1. Wastewater Test Could Provide Early Warning of COVID-19
A new test to detect SARS-CoV-2 in the wastewater of communities infected with the virus is being developed by researchers from Cranfield University and the Institute of Geochemistry.
The wastewater-based epidemiology (WBE) approach may provide an eﬀective and rapid way to predict the potential spread of novel coronavirus pneumonia (COVID-19) by picking up on biomarkers in faeces and urine from disease carriers that enter the sewer system.
Rapid testing kits using paper-based devices could be used onsite at wastewater treatment plants to trace sources and determine whether there are potential COVID-19 carriers in local areas. Read the full story here.
2. Municipal Leaders Urge Residents to Think About What They Flush
Canadian municipal leaders and wastewater professionals are urging everyone to NOT flush anything but the 3P’s—pee, poop, and paper (toilet paper).
There is never a good time for a toilet to back-up in your home or your whole street. “But now, at a time when we are being quarantined or self-isolated at home due to COVID-19, nobody wants a situation that would force you out of your home where you are safest,” observed Robert Haller, executive director of the Canadian Water and Wastewater Association (CWWA).
CWWA is aware there has been a rush to buy toilet paper. It is also aware that some people may need to consider alternative products. Yes, there are many alternatives but they cannot be flushed. Read the full story here.
3. Wastewater Data Indicates Imminent Surge in New COVID-19 Cases in Saskatoon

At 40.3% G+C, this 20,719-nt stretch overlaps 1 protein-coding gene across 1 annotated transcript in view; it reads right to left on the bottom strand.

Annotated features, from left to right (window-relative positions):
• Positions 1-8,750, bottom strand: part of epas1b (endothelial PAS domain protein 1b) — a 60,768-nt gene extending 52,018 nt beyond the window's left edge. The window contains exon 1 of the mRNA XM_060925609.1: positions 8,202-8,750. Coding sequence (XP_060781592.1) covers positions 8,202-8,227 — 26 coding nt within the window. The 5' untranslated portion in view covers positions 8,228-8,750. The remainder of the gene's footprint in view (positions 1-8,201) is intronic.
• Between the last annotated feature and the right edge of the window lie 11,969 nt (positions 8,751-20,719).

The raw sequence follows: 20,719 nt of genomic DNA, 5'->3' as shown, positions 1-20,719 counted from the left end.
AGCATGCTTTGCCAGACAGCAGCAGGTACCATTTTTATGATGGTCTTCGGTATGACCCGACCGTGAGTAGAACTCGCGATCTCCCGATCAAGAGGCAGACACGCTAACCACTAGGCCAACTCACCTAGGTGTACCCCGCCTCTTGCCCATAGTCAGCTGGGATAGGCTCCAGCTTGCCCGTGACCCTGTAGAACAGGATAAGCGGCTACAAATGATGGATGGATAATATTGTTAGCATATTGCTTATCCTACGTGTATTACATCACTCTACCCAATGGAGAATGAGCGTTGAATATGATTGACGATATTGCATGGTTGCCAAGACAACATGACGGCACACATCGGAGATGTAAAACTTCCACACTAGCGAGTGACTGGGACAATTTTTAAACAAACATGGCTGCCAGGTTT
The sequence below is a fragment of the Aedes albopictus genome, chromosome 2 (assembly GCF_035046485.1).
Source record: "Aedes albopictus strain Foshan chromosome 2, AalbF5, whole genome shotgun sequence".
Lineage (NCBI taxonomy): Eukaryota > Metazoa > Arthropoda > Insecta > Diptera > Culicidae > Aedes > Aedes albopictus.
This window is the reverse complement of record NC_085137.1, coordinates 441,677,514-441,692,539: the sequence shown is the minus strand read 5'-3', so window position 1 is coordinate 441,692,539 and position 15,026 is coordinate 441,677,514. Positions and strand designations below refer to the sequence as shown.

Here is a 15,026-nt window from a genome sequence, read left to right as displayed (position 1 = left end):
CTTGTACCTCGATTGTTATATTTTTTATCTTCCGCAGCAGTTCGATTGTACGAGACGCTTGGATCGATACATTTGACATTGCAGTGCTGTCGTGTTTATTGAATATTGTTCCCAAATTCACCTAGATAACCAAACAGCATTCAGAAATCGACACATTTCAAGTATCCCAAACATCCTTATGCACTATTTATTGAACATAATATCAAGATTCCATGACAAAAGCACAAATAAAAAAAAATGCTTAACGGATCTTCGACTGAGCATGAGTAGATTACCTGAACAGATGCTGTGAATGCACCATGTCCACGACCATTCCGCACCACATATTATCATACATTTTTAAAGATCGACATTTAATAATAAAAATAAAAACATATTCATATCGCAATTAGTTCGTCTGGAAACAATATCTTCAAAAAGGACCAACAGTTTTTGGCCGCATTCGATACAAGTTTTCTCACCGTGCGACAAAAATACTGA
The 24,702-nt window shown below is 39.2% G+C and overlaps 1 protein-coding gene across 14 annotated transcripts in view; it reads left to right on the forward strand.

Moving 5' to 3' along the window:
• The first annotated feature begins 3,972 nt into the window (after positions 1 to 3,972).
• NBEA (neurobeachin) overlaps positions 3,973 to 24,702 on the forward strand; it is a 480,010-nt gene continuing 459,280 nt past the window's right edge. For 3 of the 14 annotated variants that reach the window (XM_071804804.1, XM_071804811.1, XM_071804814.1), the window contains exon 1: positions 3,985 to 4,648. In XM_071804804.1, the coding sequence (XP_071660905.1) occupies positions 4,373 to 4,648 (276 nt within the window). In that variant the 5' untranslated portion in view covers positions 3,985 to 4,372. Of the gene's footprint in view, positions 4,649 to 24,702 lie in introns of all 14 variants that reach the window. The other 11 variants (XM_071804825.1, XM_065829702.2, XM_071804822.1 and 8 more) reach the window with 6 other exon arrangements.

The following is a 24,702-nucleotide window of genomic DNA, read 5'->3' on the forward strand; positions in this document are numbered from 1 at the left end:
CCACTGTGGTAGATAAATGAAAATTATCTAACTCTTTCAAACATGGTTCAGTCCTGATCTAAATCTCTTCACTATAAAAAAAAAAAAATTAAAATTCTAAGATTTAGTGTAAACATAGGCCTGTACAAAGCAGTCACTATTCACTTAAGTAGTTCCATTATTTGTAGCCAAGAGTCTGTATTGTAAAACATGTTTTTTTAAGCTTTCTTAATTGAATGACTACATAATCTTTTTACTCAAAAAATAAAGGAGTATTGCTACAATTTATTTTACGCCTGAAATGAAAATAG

Data collected by the University of Saskatchewan’s (USask) wastewater surveillance team shows that the number of COVID-19 cases in Saskatoon are likely to increase exponentially in the next seven days (as of November 19, 2020).
“Numbers of copies of SARS-CoV-2 viral RNA in the wastewater have been climbing,” said USask toxicologist Markus Brinkmann. “We expect another drastic increase this week and potentially ranging into next week.”
Infected people shed virus traces through their feces, often even before COVID-19 symptoms are apparent. Changes to virus amount in wastewater precede changes in case counts at COVID testing centres by about one week. Read the full story here.
4. Beer Made from Reused Water Produced in Alberta
The University of Calgary’s Advancing Canadian Water Assets (ACWA) has partnered with Village Brewery and Xylem Inc. to produce Alberta’s first beer made with reused water.
Village Brewery has brewed a limited batch of Village Blonde ale, using water provided by ACWA. But not just any water—this water started as wastewater.
“There’s a mental hurdle to get over of how inherently gross this could be,” said Jeremy McLaughlin, head brewer at Village Brewery. “But we know that this water is safe, we know that this beer is safe, and we stand by our process.” Read the full story here.
5. McMaster Engineers Develop New Tech to Detect Toxic Compounds in Wastewater
A team of McMaster chemical engineers, led by PhD candidate Patrick Morkus, have developed a technology to detect toxic compounds in wastewater.
The technology can tell if contaminated water, such as industrial wastewater from factories, is safe enough to enter a municipal water treatment plant. The technology can also tell if the wastewater is too toxic and needs specialized treatment beforehand.
According to the researchers, the technology detects toxic compounds in wastewater up to 24 times faster than the industry standard. It currently takes about four hours to test a batch of water before deciding where it should go, according to Morkus. With this research, which has been undertaken in collaboration with Aevitas Inc., testing can be successfully completed in just 10 minutes. Read the full story here.